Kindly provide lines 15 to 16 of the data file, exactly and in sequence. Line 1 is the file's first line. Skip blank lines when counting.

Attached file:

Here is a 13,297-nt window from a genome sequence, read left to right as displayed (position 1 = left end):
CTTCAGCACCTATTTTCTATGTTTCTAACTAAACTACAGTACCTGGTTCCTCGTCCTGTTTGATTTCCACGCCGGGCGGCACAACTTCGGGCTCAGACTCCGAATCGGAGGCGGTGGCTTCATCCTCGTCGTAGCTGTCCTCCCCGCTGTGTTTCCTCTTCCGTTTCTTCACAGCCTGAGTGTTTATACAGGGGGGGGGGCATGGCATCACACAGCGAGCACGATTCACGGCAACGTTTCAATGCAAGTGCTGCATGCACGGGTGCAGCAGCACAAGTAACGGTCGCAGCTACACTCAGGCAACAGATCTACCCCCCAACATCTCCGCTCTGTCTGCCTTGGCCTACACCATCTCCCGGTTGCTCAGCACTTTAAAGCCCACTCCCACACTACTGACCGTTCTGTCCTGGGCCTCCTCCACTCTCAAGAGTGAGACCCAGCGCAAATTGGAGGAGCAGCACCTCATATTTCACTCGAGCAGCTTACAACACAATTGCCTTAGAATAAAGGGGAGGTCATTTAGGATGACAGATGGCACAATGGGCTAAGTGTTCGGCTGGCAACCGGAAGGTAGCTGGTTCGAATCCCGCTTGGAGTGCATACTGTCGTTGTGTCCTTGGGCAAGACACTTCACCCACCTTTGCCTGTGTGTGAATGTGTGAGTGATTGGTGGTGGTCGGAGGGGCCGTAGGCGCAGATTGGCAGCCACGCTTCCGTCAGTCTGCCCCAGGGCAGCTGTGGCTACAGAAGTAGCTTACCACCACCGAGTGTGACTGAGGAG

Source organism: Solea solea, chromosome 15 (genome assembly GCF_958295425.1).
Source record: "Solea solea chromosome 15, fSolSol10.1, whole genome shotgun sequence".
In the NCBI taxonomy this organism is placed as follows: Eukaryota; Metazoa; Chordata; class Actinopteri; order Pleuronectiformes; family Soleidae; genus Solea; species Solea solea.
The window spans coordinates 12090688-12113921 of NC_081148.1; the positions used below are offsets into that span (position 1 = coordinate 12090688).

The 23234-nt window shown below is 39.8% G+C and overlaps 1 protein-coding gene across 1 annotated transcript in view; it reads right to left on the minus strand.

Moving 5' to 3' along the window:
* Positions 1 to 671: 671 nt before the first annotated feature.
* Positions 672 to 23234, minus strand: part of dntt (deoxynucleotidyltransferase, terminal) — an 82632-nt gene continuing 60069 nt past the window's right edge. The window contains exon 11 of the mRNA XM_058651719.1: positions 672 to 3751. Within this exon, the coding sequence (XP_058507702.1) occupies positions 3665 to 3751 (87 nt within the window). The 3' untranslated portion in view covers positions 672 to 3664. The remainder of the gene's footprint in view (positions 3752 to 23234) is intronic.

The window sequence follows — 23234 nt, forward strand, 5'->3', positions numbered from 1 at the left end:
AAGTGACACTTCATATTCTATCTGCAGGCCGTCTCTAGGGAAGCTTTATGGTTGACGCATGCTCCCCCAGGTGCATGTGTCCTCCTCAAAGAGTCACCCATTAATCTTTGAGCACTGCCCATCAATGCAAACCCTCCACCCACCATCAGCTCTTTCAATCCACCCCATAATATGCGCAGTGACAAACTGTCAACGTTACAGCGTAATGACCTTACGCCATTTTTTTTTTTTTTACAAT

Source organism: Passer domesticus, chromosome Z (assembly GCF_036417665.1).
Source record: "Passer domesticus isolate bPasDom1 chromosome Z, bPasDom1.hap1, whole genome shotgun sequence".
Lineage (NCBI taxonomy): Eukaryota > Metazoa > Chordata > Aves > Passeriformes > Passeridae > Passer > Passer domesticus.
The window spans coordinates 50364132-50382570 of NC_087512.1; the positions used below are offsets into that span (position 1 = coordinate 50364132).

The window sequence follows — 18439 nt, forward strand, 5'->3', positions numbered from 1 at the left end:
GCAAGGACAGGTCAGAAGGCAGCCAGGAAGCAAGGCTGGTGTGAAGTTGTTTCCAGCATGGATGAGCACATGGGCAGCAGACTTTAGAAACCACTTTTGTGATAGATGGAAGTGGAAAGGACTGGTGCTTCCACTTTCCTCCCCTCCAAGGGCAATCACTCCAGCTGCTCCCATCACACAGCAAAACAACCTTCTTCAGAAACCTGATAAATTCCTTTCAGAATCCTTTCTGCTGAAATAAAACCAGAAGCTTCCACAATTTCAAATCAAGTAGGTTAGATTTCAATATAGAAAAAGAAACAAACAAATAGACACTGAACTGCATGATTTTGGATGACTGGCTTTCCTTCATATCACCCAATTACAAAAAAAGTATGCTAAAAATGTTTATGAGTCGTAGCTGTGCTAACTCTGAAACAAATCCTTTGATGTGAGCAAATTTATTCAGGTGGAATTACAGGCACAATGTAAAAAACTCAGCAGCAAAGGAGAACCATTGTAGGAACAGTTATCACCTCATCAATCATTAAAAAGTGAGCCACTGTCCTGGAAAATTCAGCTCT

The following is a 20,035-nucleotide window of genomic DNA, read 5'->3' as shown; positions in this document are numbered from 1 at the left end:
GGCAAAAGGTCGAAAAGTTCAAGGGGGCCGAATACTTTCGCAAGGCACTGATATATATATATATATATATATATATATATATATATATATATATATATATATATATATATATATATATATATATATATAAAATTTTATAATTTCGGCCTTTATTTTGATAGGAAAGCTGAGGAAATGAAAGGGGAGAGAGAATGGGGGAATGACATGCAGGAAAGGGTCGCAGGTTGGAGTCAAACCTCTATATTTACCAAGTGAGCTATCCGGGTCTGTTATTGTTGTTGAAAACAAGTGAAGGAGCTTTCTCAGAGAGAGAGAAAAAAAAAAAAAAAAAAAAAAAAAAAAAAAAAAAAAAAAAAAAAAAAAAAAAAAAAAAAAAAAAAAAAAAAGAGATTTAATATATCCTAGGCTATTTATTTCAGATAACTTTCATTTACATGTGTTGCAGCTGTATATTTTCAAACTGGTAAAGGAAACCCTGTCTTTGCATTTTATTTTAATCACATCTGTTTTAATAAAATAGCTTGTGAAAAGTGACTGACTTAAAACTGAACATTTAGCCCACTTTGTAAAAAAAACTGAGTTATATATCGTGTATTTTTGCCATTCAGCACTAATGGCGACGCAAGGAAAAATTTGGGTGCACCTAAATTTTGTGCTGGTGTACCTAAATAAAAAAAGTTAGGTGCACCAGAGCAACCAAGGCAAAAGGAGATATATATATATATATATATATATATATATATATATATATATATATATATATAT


Lineage (NCBI taxonomy): Eukaryota > Metazoa > Chordata > Aves > Passeriformes > Passeridae > Passer > Passer domesticus.
The window spans coordinates 50364132-50382570 of NC_087512.1; the positions used below are offsets into that span (position 1 = coordinate 50364132).